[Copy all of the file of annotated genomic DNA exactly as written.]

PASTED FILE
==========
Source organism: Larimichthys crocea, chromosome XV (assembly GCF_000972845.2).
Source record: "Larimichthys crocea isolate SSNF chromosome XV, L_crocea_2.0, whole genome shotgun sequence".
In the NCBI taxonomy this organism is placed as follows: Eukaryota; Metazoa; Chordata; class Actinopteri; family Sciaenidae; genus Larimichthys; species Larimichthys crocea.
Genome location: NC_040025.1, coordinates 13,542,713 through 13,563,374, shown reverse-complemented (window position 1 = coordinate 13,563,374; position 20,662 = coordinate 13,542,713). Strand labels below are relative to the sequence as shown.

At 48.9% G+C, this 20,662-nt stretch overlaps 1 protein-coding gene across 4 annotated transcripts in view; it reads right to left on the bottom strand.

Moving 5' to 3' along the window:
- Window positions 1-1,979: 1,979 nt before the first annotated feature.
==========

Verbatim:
Source organism: Larimichthys crocea, chromosome XV (assembly GCF_000972845.2).
Source record: "Larimichthys crocea isolate SSNF chromosome XV, L_crocea_2.0, whole genome shotgun sequence".
In the NCBI taxonomy this organism is placed as follows: Eukaryota; Metazoa; Chordata; class Actinopteri; family Sciaenidae; genus Larimichthys; species Larimichthys crocea.
Genome location: NC_040025.1, coordinates 13,542,713 through 13,563,374, shown reverse-complemented (window position 1 = coordinate 13,563,374; position 20,662 = coordinate 13,542,713). Strand labels below are relative to the sequence as shown.

At 48.9% G+C, this 20,662-nt stretch overlaps 1 protein-coding gene across 4 annotated transcripts in view; it reads right to left on the bottom strand.

Moving 5' to 3' along the window:
- Window positions 1-1,979: 1,979 nt before the first annotated feature.